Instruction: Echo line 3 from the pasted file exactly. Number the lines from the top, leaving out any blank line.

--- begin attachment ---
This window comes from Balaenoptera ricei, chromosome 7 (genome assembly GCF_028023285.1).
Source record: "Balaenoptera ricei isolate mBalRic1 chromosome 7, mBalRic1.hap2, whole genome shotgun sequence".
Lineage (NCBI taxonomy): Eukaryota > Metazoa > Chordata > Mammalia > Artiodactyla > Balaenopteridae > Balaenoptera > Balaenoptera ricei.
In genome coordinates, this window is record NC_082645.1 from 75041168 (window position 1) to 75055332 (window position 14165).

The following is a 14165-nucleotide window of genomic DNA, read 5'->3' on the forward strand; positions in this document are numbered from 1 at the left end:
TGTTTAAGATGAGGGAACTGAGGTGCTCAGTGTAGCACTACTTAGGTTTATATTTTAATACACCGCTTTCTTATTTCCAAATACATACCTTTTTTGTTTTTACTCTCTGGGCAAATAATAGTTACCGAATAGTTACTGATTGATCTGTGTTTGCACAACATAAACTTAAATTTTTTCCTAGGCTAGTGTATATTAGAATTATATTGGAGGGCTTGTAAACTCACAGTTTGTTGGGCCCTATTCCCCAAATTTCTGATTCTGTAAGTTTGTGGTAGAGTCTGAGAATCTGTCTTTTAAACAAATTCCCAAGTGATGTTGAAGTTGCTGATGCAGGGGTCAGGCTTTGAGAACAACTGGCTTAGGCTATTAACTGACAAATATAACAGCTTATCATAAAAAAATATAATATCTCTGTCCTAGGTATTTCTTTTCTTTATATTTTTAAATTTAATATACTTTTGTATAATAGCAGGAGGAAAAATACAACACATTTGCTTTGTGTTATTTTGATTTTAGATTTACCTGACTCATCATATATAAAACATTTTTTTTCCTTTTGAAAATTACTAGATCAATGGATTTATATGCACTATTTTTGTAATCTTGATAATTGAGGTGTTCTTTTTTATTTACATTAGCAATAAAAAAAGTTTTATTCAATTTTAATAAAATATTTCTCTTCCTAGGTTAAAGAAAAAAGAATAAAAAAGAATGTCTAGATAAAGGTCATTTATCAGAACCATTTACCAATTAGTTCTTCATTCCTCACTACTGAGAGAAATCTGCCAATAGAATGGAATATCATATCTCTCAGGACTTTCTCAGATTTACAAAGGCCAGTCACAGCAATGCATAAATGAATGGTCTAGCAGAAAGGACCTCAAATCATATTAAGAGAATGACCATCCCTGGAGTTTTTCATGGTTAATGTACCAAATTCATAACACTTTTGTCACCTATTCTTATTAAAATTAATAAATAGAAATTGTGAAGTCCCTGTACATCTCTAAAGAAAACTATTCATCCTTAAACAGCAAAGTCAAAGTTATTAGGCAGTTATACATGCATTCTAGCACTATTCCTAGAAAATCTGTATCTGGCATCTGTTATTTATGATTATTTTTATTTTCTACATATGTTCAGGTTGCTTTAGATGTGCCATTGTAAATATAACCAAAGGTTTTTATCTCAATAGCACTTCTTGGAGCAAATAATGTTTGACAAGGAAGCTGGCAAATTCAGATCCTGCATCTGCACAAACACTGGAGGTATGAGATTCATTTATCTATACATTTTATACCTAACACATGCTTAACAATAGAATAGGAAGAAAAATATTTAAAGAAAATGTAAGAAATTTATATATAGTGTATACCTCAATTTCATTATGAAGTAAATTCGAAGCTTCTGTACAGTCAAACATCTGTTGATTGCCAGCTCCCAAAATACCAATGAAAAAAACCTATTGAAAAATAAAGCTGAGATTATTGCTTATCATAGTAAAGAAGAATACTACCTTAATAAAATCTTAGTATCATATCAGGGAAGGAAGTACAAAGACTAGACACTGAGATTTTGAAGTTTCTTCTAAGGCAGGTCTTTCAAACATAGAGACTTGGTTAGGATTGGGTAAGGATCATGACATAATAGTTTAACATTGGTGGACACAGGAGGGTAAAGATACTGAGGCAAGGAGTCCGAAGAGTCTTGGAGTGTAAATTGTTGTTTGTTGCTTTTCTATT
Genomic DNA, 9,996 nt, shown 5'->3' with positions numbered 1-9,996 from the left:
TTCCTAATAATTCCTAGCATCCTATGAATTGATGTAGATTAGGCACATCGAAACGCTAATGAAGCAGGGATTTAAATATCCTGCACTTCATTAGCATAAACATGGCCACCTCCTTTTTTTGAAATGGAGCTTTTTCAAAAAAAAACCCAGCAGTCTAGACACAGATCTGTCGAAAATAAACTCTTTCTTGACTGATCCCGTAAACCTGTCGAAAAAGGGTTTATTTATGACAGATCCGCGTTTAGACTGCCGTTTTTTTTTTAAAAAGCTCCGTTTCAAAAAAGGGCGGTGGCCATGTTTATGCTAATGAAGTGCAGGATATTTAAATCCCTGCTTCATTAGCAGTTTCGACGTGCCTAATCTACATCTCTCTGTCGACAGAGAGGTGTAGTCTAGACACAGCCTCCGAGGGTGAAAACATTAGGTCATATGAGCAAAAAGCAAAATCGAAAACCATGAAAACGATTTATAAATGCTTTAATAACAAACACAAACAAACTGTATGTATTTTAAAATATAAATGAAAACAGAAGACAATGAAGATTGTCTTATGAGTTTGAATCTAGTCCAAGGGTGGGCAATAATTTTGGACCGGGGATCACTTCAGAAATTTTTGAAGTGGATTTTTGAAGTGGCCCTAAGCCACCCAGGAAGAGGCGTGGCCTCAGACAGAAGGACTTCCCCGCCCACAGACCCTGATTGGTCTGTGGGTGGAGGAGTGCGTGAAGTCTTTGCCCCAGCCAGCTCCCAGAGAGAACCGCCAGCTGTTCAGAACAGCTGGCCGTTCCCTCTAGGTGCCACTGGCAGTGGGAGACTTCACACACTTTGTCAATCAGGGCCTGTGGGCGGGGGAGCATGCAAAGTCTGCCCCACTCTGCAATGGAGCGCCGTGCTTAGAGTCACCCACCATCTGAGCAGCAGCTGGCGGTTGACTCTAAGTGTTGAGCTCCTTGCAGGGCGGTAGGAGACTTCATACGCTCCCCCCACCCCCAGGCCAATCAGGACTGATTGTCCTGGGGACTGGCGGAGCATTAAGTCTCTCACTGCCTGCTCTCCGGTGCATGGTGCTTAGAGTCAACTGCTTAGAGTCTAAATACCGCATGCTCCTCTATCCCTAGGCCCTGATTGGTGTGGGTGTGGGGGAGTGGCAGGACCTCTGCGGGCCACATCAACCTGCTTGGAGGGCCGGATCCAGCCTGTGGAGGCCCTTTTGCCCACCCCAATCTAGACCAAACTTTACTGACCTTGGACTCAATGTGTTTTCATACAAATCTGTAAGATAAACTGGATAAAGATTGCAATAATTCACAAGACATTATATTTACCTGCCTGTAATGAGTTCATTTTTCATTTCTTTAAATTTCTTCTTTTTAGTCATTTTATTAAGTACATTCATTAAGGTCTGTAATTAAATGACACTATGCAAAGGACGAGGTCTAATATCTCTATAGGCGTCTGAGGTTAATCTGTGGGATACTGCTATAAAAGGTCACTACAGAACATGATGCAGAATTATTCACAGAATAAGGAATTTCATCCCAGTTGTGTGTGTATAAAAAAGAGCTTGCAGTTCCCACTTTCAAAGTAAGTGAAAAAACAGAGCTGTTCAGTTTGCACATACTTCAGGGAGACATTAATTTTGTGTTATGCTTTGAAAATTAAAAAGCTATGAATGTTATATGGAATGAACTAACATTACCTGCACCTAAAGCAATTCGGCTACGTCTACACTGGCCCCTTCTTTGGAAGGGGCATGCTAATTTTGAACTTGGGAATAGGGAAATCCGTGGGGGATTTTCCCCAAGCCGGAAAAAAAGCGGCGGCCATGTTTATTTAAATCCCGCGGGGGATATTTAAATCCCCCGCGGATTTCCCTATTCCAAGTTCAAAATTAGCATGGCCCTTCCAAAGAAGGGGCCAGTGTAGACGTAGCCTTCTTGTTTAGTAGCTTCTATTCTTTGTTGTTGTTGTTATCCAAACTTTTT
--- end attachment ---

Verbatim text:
Lineage (NCBI taxonomy): Eukaryota > Metazoa > Chordata > Mammalia > Artiodactyla > Balaenopteridae > Balaenoptera > Balaenoptera ricei.